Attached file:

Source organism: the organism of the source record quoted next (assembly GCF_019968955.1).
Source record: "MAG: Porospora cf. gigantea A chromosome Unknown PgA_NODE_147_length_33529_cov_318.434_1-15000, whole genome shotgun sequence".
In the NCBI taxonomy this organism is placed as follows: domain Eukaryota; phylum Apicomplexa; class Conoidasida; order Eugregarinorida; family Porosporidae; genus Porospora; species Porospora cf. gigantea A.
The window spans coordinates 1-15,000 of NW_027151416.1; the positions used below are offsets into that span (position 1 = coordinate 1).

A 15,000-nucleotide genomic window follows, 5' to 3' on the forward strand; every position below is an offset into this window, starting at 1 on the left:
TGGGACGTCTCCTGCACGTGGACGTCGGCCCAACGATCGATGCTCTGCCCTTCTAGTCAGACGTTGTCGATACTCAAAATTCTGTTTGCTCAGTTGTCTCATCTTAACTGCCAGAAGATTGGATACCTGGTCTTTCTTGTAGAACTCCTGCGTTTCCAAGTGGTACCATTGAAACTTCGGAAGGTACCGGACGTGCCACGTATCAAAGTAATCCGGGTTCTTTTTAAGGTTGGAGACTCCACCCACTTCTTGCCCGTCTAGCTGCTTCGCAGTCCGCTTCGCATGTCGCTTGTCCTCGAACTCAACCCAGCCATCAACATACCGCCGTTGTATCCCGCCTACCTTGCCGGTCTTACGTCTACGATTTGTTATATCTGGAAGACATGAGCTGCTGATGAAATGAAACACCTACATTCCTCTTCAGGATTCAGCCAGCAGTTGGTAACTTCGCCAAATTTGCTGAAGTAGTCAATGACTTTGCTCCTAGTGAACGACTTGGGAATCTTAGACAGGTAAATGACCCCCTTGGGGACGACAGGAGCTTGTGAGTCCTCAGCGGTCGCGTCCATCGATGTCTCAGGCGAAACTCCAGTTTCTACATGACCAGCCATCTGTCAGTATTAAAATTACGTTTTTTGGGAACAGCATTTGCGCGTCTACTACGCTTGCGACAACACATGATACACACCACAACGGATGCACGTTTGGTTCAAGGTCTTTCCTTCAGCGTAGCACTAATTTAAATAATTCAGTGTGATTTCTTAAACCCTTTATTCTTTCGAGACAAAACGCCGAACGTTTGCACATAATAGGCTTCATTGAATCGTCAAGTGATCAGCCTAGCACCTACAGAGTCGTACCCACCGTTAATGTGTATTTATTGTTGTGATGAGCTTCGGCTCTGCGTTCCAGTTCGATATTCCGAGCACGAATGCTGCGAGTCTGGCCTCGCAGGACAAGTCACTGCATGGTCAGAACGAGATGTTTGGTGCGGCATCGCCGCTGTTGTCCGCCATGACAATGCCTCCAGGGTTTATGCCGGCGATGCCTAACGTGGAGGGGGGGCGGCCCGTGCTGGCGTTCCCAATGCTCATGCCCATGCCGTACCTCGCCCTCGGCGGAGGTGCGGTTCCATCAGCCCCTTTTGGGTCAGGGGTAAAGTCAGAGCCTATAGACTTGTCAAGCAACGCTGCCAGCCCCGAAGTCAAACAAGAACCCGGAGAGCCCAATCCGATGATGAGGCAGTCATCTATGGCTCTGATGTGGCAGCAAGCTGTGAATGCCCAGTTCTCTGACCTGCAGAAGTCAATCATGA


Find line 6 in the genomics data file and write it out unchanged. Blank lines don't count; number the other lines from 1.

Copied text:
TGGGACGTCTCCTGCACGTGGACGTCGGCCCAACGATCGATGCTCTGCCCTTCTAGTCAGACGTTGTCGATACTCAAAATTCTGTTTGCTCAGTTGTCTCATCTTAACTGCCAGAAGATTGGATACCTGGTCTTTCTTGTAGAACTCCTGCGTTTCCAAGTGGTACCATTGAAACTTCGGAAGGTACCGGACGTGCCACGTATCAAAGTAATCCGGGTTCTTTTTAAGGTTGGAGACTCCACCCACTTCTTGCCCGTCTAGCTGCTTCGCAGTCCGCTTCGCATGTCGCTTGTCCTCGAACTCAACCCAGCCATCAACATACCGCCGTTGTATCCCGCCTACCTTGCCGGTCTTACGTCTACGATTTGTTATATCTGGAAGACATGAGCTGCTGATGAAATGAAACACCTACATTCCTCTTCAGGATTCAGCCAGCAGTTGGTAACTTCGCCAAATTTGCTGAAGTAGTCAATGACTTTGCTCCTAGTGAACGACTTGGGAATCTTAGACAGGTAAATGACCCCCTTGGGGACGACAGGAGCTTGTGAGTCCTCAGCGGTCGCGTCCATCGATGTCTCAGGCGAAACTCCAGTTTCTACATGACCAGCCATCTGTCAGTATTAAAATTACGTTTTTTGGGAACAGCATTTGCGCGTCTACTACGCTTGCGACAACACATGATACACACCACAACGGATGCACGTTTGGTTCAAGGTCTTTCCTTCAGCGTAGCACTAATTTAAATAATTCAGTGTGATTTCTTAAACCCTTTATTCTTTCGAGACAAAACGCCGAACGTTTGCACATAATAGGCTTCATTGAATCGTCAAGTGATCAGCCTAGCACCTACAGAGTCGTACCCACCGTTAATGTGTATTTATTGTTGTGATGAGCTTCGGCTCTGCGTTCCAGTTCGATATTCCGAGCACGAATGCTGCGAGTCTGGCCTCGCAGGACAAGTCACTGCATGGTCAGAACGAGATGTTTGGTGCGGCATCGCCGCTGTTGTCCGCCATGACAATGCCTCCAGGGTTTATGCCGGCGATGCCTAACGTGGAGGGGGGGCGGCCCGTGCTGGCGTTCCCAATGCTCATGCCCATGCCGTACCTCGCCCTCGGCGGAGGTGCGGTTCCATCAGCCCCTTTTGGGTCAGGGGTAAAGTCAGAGCCTATAGACTTGTCAAGCAACGCTGCCAGCCCCGAAGTCAAACAAGAACCCGGAGAGCCCAATCCGATGATGAGGCAGTCATCTATGGCTCTGATGTGGCAGCAAGCTGTGAATGCCCAGTTCTCTGACCTGCAGAAGTCAATCATGA